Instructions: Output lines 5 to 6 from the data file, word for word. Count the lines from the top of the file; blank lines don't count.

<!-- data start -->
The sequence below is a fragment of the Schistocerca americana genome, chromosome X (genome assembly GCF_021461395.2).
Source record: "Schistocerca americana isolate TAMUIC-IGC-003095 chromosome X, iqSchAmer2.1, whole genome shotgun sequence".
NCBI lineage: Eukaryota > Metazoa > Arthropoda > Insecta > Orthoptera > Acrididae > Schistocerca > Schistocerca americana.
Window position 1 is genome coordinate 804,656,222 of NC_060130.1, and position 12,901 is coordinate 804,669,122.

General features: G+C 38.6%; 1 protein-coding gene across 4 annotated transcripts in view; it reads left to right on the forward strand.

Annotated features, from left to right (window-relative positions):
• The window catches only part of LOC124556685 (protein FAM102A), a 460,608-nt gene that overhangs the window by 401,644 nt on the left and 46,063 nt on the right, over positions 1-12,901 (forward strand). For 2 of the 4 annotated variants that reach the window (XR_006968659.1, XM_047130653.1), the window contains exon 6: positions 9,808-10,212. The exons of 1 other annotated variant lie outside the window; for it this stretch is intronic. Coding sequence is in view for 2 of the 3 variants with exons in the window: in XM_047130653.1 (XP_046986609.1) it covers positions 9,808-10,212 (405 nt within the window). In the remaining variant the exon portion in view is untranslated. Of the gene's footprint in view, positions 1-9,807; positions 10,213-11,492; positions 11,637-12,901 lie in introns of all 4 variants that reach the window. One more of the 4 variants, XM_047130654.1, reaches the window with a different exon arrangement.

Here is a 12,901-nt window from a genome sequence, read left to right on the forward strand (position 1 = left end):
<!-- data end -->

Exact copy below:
General features: G+C 38.6%; 1 protein-coding gene across 4 annotated transcripts in view; it reads left to right on the forward strand.

Annotated features, from left to right (window-relative positions):